A colleague in Canada sent me this one. I’m pretty sure everyone knows who Unilever is, or at least some of the world-famous products they make, like Dove soap and Ben and Jerry’s ice cream. They are one of the biggest consumer packaged goods (CPG) companies in the world, and they are one of the few companies in the world that does not sell any product directly to consumers. You can’t buy anything on Unilever.com. All you can do is sign up for a newsletter. But that’s where Unilever has made a brilliant choice with zero-party data.
Why does zero-party data work for them? The answer isn’t obvious, but it shows how any company can benefit from better knowing their customers. Let’s dig in.
After you sign up for Unilever's newsletter, this quiz is delivered to you. The deal is simple: Unilever will send you coupons for your favorite products to be purchased from your favorite retailer (since Unilever doesn’t actually sell directly to consumers). Since most people open email on their phones, I’ll show you what that looks like with screenshots.
I love this quiz because it’s an extremely smart win-win for Unilever and their customers. First, it addresses the No. 1 concern for their customers — getting a good deal on household necessities. For Unilever, it solves a big revenue tracking and marketing impact problem because they can use the personalized coupons to measure the effectiveness of the program! Unilever relies on in-store promo content (end-caps and displays), coupons in print, billboards and TV ads. Almost none of those marketing methods are trackable in the ways digital ads and ecommerce are. There’s no way to know if a TV ad actually got someone to purchase a Unilever product over another brand.
Unilever’s quiz, combined with individualized coupon codes, help the company figure out exactly what works for their customers! And over time, as you send more communications and gather more preferences, they will continually get better insights into their customers. It’s brilliant.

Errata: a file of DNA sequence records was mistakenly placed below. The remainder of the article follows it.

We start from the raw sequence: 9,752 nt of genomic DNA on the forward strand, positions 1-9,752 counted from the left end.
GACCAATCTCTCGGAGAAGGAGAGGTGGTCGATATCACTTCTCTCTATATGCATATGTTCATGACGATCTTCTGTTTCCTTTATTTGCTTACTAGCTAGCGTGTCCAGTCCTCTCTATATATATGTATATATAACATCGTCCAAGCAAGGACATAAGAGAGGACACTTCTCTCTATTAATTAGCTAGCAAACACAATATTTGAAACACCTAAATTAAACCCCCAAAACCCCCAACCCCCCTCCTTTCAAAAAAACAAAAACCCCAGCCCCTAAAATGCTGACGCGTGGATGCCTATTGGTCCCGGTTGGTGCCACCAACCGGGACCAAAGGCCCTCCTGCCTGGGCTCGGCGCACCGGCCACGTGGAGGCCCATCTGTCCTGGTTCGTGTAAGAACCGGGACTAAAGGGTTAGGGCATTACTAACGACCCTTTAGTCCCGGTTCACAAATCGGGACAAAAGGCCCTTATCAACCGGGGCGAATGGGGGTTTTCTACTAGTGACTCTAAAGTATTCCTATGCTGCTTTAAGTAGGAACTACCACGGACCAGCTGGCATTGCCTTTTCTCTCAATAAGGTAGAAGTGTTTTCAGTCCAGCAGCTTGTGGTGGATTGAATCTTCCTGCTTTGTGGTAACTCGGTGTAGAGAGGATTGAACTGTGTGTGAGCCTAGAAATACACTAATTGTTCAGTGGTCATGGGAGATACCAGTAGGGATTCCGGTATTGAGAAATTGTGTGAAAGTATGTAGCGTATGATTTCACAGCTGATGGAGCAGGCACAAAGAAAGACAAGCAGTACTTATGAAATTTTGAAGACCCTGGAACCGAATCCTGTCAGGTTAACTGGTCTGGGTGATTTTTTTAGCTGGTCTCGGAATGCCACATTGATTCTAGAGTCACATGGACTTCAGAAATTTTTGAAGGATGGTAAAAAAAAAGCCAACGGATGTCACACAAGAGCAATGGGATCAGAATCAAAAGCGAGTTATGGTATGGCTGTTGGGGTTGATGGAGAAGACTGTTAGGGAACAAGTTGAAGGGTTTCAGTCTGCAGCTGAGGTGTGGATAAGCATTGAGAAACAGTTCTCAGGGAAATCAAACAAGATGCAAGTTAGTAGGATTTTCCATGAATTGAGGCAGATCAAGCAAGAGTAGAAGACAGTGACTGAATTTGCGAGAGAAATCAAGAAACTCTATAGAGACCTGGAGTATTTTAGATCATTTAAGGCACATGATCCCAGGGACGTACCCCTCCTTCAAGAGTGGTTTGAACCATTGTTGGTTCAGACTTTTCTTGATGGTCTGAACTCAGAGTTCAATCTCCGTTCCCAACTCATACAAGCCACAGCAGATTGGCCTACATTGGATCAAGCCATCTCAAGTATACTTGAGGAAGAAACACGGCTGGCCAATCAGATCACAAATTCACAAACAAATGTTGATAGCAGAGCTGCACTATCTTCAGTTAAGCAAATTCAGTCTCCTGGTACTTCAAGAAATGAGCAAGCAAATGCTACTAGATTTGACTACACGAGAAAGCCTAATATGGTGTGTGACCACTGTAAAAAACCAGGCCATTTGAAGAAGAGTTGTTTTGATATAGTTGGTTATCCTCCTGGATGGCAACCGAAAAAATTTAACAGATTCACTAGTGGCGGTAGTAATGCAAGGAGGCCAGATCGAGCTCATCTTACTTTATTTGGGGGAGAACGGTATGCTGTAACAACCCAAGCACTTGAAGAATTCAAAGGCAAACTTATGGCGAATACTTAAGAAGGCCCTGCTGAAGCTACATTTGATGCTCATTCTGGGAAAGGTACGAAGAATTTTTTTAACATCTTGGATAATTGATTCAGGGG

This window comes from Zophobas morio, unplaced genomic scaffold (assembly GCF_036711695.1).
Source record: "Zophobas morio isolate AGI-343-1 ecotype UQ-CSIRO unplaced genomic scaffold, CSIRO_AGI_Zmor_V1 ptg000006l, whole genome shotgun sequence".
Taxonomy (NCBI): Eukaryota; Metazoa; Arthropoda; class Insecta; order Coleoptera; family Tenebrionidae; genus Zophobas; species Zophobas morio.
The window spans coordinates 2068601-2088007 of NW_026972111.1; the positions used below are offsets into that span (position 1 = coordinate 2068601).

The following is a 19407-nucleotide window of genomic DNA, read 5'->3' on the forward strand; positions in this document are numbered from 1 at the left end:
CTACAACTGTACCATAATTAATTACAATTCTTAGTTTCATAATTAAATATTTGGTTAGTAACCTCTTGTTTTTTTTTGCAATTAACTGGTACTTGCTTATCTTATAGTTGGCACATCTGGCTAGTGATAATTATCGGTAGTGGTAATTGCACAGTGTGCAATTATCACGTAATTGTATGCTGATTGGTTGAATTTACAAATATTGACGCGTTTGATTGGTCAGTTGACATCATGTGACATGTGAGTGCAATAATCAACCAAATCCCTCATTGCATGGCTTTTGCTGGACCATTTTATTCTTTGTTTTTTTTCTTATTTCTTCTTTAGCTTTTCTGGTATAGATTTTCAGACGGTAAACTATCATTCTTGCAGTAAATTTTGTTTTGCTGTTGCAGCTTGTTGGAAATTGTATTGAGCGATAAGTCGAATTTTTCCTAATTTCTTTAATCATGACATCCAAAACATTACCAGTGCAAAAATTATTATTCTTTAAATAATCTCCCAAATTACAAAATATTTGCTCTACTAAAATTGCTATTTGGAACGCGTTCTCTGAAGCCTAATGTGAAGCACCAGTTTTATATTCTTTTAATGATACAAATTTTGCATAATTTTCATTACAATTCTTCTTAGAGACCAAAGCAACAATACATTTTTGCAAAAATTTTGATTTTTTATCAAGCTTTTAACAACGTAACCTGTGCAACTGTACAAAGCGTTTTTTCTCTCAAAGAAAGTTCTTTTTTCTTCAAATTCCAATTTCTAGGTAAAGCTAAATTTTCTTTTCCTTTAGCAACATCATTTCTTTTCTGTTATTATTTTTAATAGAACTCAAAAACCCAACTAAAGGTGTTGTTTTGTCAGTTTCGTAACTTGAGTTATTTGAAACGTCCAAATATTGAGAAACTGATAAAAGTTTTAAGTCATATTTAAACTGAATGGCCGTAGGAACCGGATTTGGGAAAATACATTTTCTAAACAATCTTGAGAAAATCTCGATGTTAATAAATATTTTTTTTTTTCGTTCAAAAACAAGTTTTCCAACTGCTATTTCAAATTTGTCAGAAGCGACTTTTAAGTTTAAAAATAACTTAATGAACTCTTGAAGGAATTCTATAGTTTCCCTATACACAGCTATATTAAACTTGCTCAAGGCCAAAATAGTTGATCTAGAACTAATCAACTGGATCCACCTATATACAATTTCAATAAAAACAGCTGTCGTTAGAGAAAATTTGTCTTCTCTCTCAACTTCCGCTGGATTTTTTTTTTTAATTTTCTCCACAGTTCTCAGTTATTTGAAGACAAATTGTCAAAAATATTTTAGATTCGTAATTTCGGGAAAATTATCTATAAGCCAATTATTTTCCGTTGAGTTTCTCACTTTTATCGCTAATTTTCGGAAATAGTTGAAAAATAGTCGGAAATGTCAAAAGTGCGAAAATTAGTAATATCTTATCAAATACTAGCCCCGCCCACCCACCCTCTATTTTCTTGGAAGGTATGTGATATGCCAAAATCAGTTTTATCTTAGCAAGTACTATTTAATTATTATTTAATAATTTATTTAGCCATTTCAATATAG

A couple weeks after signing up for the newsletter, the quiz arrives in your inbox. The value to the customer is clear: You are going to get some coupons and exclusive, personalized offers!
At the beginning, they ask a few multi-select questions about food types – Are you looking for healthy options or different flavors? Then they want to know more about your shopping. These preferences are hugely beneficial to Unilever because, armed with the data, they can segment users, drive product innovation, and understand broader customer trends. Unilever makes a lot of products, but they don’t make individualized products. Each product has to serve a large group of customers, but the world has changed a lot since the days when there were only three or four types of toilet paper to choose from, and Unilever needs to understand how to beat the competition.
After the initial round of preferences, Unilever asks where users do their shopping.
Finally, they want to make sure they send the right content to the right person, and ask users to confirm their details.
There’s a lot to love about this campaign beyond the data Unilever is collecting. Let’s talk about user experience. What I like about this particular experience is how well it’s optimized for mobile phones. It is a very simple design. The icons clearly represent the text. They’re not trying to be flashy, they’re trying to get some opinions quickly, before attention spans run out. This survey is good for busy parents who may not have time to closely read a survey – and parents are a key demographic for Unilever’s products.
Unilever did a great job with signposting how many questions are left in the survey. I know what to expect and how much work I am going to have to do, which makes it more likely that I will finish.
I also like that you get coupons instantly when you complete the survey. And those coupons are tailored for use either online or in-store, and they can be used from a mobile device without customers needing to download an app.
Finally, all the contact information at the end is really appreciated. They are going out of their way to be transparent for the users.
For those repeat readers, this might sound like a familiar critique: I would love to see some content in the follow-up messaging. Unilever could use blogs or articles about how their company is innovating in areas I’ve already told them I’m interested in - as one example. Other examples include blogs about "10 Ways to Use Hellman's You Need to Know" or something similar.
Another good touch would be if Unilever used my preferences to offer free samples of products I might like. That might happen in a later ZPD Experience, after they learn what brands I have and have not tried that suit my preferences.
The potential use cases for this preference data are huge for the brand. A majority of people are fine with sharing data with a brand — when the value makes sense to them. Since Unilever cannot actually personalize any of the experiences that people have without physical or digital stores of their own, using zero-party data to deliver personalized coupons, campaigns, and samples makes the most sense for their marketing dollars. In addition, the preference data of customers helps them drive product strategy and partnerships to increase overall revenue for the brand by being smarter with their marketing and innovation.